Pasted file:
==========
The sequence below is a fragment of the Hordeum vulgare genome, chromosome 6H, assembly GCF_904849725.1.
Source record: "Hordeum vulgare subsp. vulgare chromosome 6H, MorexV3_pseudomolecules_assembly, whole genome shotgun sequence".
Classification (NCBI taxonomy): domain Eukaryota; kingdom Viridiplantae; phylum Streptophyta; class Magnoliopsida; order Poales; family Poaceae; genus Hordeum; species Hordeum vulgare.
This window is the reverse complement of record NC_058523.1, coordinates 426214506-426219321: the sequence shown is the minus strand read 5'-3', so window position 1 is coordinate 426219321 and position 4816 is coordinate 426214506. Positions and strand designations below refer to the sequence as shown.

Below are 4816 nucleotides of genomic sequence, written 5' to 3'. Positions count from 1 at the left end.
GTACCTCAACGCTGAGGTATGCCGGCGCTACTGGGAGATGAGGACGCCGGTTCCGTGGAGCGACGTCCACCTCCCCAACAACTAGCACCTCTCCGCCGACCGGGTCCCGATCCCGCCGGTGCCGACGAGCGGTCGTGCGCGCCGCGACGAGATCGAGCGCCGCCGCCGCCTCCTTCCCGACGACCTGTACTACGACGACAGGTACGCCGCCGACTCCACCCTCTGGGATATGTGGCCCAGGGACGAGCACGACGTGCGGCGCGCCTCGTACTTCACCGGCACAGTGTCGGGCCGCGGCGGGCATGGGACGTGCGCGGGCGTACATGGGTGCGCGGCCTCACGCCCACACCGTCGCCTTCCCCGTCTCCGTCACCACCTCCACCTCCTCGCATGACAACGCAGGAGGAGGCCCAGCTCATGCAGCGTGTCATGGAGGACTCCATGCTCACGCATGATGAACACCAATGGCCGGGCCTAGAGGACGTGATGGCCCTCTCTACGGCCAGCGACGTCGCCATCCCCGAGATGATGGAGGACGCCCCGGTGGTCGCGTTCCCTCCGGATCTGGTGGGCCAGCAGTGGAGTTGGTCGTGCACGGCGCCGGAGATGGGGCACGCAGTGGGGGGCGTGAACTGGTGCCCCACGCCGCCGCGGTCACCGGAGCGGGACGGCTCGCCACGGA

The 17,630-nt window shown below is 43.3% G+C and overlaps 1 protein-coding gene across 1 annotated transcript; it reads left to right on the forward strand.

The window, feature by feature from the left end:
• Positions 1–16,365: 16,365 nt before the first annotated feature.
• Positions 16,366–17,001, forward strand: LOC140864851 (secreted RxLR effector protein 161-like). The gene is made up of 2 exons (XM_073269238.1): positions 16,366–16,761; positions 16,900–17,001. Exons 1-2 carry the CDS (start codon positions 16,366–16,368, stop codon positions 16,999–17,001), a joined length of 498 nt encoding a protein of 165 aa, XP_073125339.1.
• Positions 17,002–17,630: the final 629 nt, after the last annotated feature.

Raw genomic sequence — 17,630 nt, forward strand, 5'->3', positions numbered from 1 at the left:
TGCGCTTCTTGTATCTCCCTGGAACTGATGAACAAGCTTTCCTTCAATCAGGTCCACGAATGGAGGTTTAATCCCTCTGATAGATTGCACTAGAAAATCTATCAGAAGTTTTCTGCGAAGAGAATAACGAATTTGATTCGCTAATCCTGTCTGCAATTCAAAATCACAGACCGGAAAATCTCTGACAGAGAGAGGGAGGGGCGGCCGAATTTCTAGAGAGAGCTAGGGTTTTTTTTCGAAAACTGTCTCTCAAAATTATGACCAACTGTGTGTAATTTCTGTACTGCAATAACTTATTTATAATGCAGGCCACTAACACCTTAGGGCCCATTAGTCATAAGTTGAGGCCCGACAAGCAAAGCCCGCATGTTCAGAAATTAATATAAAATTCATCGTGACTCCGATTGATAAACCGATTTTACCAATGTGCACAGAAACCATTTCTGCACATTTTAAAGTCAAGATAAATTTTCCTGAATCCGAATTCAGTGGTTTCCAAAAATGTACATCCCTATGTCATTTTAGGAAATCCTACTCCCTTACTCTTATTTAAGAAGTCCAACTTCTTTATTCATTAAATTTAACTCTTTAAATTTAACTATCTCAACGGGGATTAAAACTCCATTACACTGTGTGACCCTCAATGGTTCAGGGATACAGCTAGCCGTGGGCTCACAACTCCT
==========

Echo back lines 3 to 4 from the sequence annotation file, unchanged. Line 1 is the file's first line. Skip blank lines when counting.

Classification (NCBI taxonomy): domain Eukaryota; kingdom Viridiplantae; phylum Streptophyta; class Magnoliopsida; order Poales; family Poaceae; genus Hordeum; species Hordeum vulgare.
This window is the reverse complement of record NC_058523.1, coordinates 426214506-426219321: the sequence shown is the minus strand read 5'-3', so window position 1 is coordinate 426219321 and position 4816 is coordinate 426214506. Positions and strand designations below refer to the sequence as shown.